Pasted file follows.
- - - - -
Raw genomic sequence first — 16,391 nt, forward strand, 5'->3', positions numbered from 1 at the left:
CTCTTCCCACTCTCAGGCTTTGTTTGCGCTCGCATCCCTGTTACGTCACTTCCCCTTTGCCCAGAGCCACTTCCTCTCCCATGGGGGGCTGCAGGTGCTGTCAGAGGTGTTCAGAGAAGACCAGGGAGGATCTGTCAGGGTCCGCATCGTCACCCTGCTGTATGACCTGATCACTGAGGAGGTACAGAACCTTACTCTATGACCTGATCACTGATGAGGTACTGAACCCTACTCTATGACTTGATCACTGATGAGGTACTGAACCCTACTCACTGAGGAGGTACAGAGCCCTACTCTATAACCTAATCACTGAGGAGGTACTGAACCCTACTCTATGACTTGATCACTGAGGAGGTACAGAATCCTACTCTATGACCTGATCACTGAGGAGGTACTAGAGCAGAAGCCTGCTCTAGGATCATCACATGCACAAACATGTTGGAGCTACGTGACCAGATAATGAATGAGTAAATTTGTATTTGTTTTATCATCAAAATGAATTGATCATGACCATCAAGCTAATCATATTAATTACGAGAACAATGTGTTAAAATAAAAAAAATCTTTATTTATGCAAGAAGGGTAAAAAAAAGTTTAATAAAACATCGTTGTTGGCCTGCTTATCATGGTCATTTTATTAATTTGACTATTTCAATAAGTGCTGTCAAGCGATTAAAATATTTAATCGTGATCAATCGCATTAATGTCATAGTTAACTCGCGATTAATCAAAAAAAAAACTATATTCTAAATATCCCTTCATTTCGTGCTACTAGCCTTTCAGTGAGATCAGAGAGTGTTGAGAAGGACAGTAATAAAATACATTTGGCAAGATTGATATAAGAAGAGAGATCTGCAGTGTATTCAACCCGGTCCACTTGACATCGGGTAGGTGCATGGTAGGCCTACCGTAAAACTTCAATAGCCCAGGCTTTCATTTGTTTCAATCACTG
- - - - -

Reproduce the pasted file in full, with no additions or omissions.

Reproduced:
Raw genomic sequence first — 16,391 nt, forward strand, 5'->3', positions numbered from 1 at the left:
CTCTTCCCACTCTCAGGCTTTGTTTGCGCTCGCATCCCTGTTACGTCACTTCCCCTTTGCCCAGAGCCACTTCCTCTCCCATGGGGGGCTGCAGGTGCTGTCAGAGGTGTTCAGAGAAGACCAGGGAGGATCTGTCAGGGTCCGCATCGTCACCCTGCTGTATGACCTGATCACTGAGGAGGTACAGAACCTTACTCTATGACCTGATCACTGATGAGGTACTGAACCCTACTCTATGACTTGATCACTGATGAGGTACTGAACCCTACTCACTGAGGAGGTACAGAGCCCTACTCTATAACCTAATCACTGAGGAGGTACTGAACCCTACTCTATGACTTGATCACTGAGGAGGTACAGAATCCTACTCTATGACCTGATCACTGAGGAGGTACTAGAGCAGAAGCCTGCTCTAGGATCATCACATGCACAAACATGTTGGAGCTACGTGACCAGATAATGAATGAGTAAATTTGTATTTGTTTTATCATCAAAATGAATTGATCATGACCATCAAGCTAATCATATTAATTACGAGAACAATGTGTTAAAATAAAAAAAATCTTTATTTATGCAAGAAGGGTAAAAAAAAGTTTAATAAAACATCGTTGTTGGCCTGCTTATCATGGTCATTTTATTAATTTGACTATTTCAATAAGTGCTGTCAAGCGATTAAAATATTTAATCGTGATCAATCGCATTAATGTCATAGTTAACTCGCGATTAATCAAAAAAAAAACTATATTCTAAATATCCCTTCATTTCGTGCTACTAGCCTTTCAGTGAGATCAGAGAGTGTTGAGAAGGACAGTAATAAAATACATTTGGCAAGATTGATATAAGAAGAGAGATCTGCAGTGTATTCAACCCGGTCCACTTGACATCGGGTAGGTGCATGGTAGGCCTACCGTAAAACTTCAATAGCCCAGGCTTTCATTTGTTTCAATCACTG